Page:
So You Want To Be A Writer
November 04, 2010
By Dwight Schuh, Sr. Editor
Commonly I talk to people who say they've always wanted to try writing, or they have a story they think would work in Bowhunter. Do they have a chance? Would Bowhunter buy their story?
That raises the question: Who, exactly, does write for Bowhunter? We have staff writers, of course, whose stories and columns appear regularly. But they hardly dominate every issue. Truth is, we buy many stories from average Joe and Jane bowhunters. That's one quality that makes Bowhunter unique and interesting.
In no issue is this more apparent than the Big Game Special. Just look through this magazine. Sure it contains stories by our regular writers. But more than a dozen of the features are written by everyday bowhunters, people like you who simply have a story to tell. Some have never written for Bowhunter before, and some may never again. But their stories are a vital part - no, the very heart - of Bowhunter. They are what make this magazine work.
That doesn't mean we buy every story sent to the Bowhunter office. That would be impossible. We receive an average of 12 to 15 manuscripts each week, 600 to 800 each year. Yet we have editorial space for only 60 to 80 freelance stories each year. That means we must reject 9 out of every 10 manuscripts submitted.
In one editorial, I can't present a full writing course. But as the guy who reads every manuscript that comes to Bowhunter - and who accepts or rejects each one - I can tell you the main reasons we reject manuscripts. Roughly in order of frequency, they are:
* Poor photos. Clearly, photos are a major element of this magazine. When a writer submits a manuscript with no photos, or photos of poor quality, we simply cannot use it. If you want to sell stories, get good photos.
"Good" has several aspects. 1) Photos must be technically perfect - sharp and properly exposed. 2) Composition must be good. That is, the subject must be positioned properly, with no essential body parts (like the head of a deer or hunter, cut off. 3) Photos must be clean. We cannot use kill shots showing a lot of blood, tongues hanging out (either the hunter's or the deer's), or discarded refrigerators in the background.
* Lack of theme. We commonly get letters that say something like, "My buddy killed a 180 P&Y buck. It would make a great story for Bowhunter." We can only ask, Why would it? So what if he killed a 180-buck? That's not a story.
Nor is a blow-by-blow account of a day on stand. It might be memorable to the writer, but it probably won't mean anything to readers.
Every story must have a point. A theme. To write an interesting story, pick out the highlight of the hunt, and build the story around that highlight. That's the theme. To identify the theme, try to summarize the story in one sentence, and don't start writing until you can do that. Anytime we read a manuscript and then have to ask, "What's the point?" we won't buy it.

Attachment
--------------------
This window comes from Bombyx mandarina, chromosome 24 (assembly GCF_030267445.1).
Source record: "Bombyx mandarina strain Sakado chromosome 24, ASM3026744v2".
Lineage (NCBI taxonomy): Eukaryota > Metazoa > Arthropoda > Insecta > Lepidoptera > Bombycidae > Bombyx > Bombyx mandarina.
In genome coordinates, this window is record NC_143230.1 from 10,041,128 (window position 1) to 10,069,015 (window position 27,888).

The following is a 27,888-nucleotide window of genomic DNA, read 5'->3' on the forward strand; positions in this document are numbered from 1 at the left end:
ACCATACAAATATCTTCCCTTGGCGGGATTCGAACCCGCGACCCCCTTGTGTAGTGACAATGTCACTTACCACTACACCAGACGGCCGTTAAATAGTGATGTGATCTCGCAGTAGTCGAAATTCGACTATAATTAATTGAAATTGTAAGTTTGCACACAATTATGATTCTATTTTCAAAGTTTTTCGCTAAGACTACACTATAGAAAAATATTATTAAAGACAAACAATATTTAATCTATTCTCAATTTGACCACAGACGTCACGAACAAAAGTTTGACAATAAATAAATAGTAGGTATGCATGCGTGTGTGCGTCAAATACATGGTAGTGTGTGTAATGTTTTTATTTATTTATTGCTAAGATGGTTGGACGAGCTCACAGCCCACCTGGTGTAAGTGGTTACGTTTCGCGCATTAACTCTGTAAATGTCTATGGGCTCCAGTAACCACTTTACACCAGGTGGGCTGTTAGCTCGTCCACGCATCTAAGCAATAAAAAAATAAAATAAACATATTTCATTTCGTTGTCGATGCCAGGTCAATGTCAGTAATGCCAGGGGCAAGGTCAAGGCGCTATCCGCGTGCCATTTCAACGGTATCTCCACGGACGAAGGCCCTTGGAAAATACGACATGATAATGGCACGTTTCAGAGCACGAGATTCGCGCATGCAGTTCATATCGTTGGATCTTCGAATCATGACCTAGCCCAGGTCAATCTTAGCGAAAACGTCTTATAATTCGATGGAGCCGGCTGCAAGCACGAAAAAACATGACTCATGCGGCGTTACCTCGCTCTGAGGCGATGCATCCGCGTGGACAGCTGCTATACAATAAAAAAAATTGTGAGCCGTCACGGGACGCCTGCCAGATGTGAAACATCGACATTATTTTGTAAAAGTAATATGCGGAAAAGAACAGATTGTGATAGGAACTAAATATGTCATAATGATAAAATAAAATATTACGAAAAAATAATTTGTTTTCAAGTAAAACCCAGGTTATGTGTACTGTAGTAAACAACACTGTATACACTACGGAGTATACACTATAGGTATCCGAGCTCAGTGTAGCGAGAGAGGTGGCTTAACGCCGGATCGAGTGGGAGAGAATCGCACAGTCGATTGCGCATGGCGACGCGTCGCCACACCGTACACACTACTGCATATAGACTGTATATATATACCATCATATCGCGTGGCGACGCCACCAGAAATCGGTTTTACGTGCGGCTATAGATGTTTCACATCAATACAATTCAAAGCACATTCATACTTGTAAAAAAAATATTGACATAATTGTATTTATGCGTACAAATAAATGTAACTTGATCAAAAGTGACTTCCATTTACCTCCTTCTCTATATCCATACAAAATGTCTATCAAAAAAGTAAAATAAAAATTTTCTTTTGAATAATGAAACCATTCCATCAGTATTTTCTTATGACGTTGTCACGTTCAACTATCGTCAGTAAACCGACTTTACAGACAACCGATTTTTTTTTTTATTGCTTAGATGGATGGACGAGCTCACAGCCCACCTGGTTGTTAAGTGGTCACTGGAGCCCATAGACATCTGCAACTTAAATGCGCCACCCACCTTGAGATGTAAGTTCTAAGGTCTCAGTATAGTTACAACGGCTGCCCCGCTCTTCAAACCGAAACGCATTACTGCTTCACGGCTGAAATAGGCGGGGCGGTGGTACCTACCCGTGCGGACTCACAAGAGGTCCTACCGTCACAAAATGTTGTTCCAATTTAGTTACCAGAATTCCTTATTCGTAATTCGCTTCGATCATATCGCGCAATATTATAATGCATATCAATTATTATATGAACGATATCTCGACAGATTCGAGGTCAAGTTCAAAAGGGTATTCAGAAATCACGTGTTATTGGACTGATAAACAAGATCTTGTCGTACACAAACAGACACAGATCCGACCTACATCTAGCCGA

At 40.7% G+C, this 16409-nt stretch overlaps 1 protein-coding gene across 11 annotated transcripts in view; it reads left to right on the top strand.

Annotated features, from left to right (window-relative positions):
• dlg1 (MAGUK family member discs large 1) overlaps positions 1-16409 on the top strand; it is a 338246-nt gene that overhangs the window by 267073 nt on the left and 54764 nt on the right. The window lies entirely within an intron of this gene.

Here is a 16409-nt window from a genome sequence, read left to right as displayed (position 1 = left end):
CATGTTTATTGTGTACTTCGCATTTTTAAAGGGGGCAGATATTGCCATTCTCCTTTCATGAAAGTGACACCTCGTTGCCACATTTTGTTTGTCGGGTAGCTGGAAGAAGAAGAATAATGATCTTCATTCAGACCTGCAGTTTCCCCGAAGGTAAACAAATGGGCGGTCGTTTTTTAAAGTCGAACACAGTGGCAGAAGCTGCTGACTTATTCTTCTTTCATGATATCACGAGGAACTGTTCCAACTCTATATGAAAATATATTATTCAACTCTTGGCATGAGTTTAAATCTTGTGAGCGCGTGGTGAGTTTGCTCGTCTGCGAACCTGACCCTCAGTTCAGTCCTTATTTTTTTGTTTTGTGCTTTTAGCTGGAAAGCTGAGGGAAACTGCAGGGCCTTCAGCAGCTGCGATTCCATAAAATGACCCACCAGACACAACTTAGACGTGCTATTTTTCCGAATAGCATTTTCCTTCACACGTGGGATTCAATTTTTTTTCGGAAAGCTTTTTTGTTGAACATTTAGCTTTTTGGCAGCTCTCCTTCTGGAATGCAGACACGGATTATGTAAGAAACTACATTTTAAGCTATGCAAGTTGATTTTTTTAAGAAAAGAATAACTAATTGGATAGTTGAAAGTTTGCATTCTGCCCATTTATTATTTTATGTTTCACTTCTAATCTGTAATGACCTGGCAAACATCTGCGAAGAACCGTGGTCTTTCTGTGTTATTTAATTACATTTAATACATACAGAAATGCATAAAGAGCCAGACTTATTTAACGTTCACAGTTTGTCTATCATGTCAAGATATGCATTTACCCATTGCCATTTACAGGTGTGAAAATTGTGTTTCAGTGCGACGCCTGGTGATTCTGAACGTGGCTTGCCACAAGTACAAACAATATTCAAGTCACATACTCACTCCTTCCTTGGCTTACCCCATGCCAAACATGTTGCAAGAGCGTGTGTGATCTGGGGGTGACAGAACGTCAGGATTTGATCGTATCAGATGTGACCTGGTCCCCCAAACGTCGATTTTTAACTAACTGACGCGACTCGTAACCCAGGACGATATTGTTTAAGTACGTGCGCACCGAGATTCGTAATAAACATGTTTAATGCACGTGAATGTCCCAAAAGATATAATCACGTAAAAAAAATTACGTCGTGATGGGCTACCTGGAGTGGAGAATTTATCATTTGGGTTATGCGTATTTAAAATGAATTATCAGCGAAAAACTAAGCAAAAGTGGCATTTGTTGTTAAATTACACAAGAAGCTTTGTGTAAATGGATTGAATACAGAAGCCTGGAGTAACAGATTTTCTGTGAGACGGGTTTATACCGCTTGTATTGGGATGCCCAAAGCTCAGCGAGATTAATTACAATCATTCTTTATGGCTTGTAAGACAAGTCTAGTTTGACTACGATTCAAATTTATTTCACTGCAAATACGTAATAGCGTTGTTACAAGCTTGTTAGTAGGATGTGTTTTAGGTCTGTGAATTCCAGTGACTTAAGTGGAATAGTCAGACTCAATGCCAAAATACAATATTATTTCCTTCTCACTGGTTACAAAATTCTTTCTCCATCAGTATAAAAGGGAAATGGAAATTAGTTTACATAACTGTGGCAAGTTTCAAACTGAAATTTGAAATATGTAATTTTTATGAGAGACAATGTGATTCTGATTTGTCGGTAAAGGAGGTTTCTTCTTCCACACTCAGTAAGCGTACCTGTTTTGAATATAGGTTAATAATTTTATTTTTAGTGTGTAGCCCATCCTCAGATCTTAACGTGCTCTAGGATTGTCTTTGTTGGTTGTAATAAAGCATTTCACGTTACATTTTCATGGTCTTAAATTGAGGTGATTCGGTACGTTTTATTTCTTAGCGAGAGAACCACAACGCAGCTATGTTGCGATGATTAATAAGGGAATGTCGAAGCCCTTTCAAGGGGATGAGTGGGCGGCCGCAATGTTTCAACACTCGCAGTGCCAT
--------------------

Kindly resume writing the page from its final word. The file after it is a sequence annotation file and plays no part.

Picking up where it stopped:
* Bad timing. Sometimes we simply have too many stories in one category. If we have four caribou stories in house, we won't buy any more until we have published the ones we already have. Unfortunately, you can't predict that, so you just have to submit your story and take your chances. Of course, in some subject categories, we will buy every good story we receive. Those categories would be whitetails, whitetails, and whitetails.
* Wrong presentation. Some people who submit stories simply don't read and understand the magazine. For example, we receive a lot of poetry submissions. Since we do not publish poetry and never have, poems are automatically rejected.
* Bad writing. You might think this would be the No. 1 reason for rejection, but it is not. Oh, if the organization or grammar is bad enough, we will reject a story for those reasons alone. But, the fact is we can repair bad writing. That's called editing. But we cannot repair bad photos, and we cannot create a theme where none exists. So if a manuscript has good photos, a strong theme, and a timely subject, but is poorly written, we probably will buy it and edit it to read well.
From this you can assume some of the essentials for selling stories: Take good photos during the hunt; hammer out a strong theme; and rewrite your story until it flows smoothly and makes sense. Here are three other tips: 1) To write a story, pretend you're writing a letter to your best friend. 2) Study stories in this magazine, pick out the ones that impress you most, and emulate them. 3) Buy and study books on writing (or check them out of a library). Barnes and Noble devotes at least 50 feet of shelf space to writing. Amazon.com lists 719 books on "writing and editing."
Maybe you have a story that's perfect for Bowhunter. If so, send it, along with photos, to our office at 6405 Flank Drive, Harrisburg, PA 17112. Of course, we can't promise we'll buy your story. But we do promise to give every manuscript, regardless of author, equal consideration. After all, stories by people like you, our readers, are the very heart of this magazine. They're what make Bowhunter work.